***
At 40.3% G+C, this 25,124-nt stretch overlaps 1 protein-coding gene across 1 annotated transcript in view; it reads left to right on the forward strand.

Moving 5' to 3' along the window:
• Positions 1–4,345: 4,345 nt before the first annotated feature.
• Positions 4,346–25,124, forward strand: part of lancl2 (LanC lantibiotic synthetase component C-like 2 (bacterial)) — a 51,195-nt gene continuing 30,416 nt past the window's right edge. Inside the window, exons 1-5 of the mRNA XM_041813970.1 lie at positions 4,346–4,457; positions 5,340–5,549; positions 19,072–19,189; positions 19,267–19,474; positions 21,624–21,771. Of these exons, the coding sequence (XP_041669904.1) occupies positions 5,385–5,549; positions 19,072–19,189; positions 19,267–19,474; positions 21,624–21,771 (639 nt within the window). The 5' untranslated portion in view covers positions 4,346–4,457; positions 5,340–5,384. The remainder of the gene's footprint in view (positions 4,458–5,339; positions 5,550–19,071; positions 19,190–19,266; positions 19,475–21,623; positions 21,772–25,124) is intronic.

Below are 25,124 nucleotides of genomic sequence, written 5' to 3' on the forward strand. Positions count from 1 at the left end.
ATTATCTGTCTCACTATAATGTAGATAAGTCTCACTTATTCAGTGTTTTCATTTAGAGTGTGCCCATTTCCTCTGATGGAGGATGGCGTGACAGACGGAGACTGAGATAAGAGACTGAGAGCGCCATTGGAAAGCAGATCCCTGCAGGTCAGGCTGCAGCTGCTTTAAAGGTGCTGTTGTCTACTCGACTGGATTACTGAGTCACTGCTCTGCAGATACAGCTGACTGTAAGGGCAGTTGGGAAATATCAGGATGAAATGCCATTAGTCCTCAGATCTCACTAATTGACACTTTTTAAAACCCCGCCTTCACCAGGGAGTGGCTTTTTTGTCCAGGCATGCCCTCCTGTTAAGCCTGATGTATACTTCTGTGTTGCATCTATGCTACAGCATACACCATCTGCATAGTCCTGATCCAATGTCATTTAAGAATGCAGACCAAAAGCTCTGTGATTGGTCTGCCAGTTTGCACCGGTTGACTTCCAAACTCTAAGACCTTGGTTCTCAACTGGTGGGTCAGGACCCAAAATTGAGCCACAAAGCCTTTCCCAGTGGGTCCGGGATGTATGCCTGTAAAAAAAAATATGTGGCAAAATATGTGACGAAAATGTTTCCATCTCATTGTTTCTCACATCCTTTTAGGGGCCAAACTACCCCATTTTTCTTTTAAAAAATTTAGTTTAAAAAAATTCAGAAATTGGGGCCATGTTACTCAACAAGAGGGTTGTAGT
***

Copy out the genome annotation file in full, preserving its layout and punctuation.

At 40.3% G+C, this 25,124-nt stretch overlaps 1 protein-coding gene across 1 annotated transcript in view; it reads left to right on the forward strand.

Moving 5' to 3' along the window:
• Positions 1–4,345: 4,345 nt before the first annotated feature.
• Positions 4,346–25,124, forward strand: part of lancl2 (LanC lantibiotic synthetase component C-like 2 (bacterial)) — a 51,195-nt gene continuing 30,416 nt past the window's right edge. Inside the window, exons 1-5 of the mRNA XM_041813970.1 lie at positions 4,346–4,457; positions 5,340–5,549; positions 19,072–19,189; positions 19,267–19,474; positions 21,624–21,771. Of these exons, the coding sequence (XP_041669904.1) occupies positions 5,385–5,549; positions 19,072–19,189; positions 19,267–19,474; positions 21,624–21,771 (639 nt within the window). The 5' untranslated portion in view covers positions 4,346–4,457; positions 5,340–5,384. The remainder of the gene's footprint in view (positions 4,458–5,339; positions 5,550–19,071; positions 19,190–19,266; positions 19,475–21,623; positions 21,772–25,124) is intronic.

Below are 25,124 nucleotides of genomic sequence, written 5' to 3' on the forward strand. Positions count from 1 at the left end.
ATTATCTGTCTCACTATAATGTAGATAAGTCTCACTTATTCAGTGTTTTCATTTAGAGTGTGCCCATTTCCTCTGATGGAGGATGGCGTGACAGACGGAGACTGAGATAAGAGACTGAGAGCGCCATTGGAAAGCAGATCCCTGCAGGTCAGGCTGCAGCTGCTTTAAAGGTGCTGTTGTCTACTCGACTGGATTACTGAGTCACTGCTCTGCAGATACAGCTGACTGTAAGGGCAGTTGGGAAATATCAGGATGAAATGCCATTAGTCCTCAGATCTCACTAATTGACACTTTTTAAAACCCCGCCTTCACCAGGGAGTGGCTTTTTTGTCCAGGCATGCCCTCCTGTTAAGCCTGATGTATACTTCTGTGTTGCATCTATGCTACAGCATACACCATCTGCATAGTCCTGATCCAATGTCATTTAAGAATGCAGACCAAAAGCTCTGTGATTGGTCTGCCAGTTTGCACCGGTTGACTTCCAAACTCTAAGACCTTGGTTCTCAACTGGTGGGTCAGGACCCAAAATTGAGCCACAAAGCCTTTCCCAGTGGGTCCGGGATGTATGCCTGTAAAAAAAAATATGTGGCAAAATATGTGACGAAAATGTTTCCATCTCATTGTTTCTCACATCCTTTTAGGGGCCAAACTACCCCATTTTTCTTTTAAAAAATTTAGTTTAAAAAAATTCAGAAATTGGGGCCATGTTACTCAACAAGAGGGTTGTAGT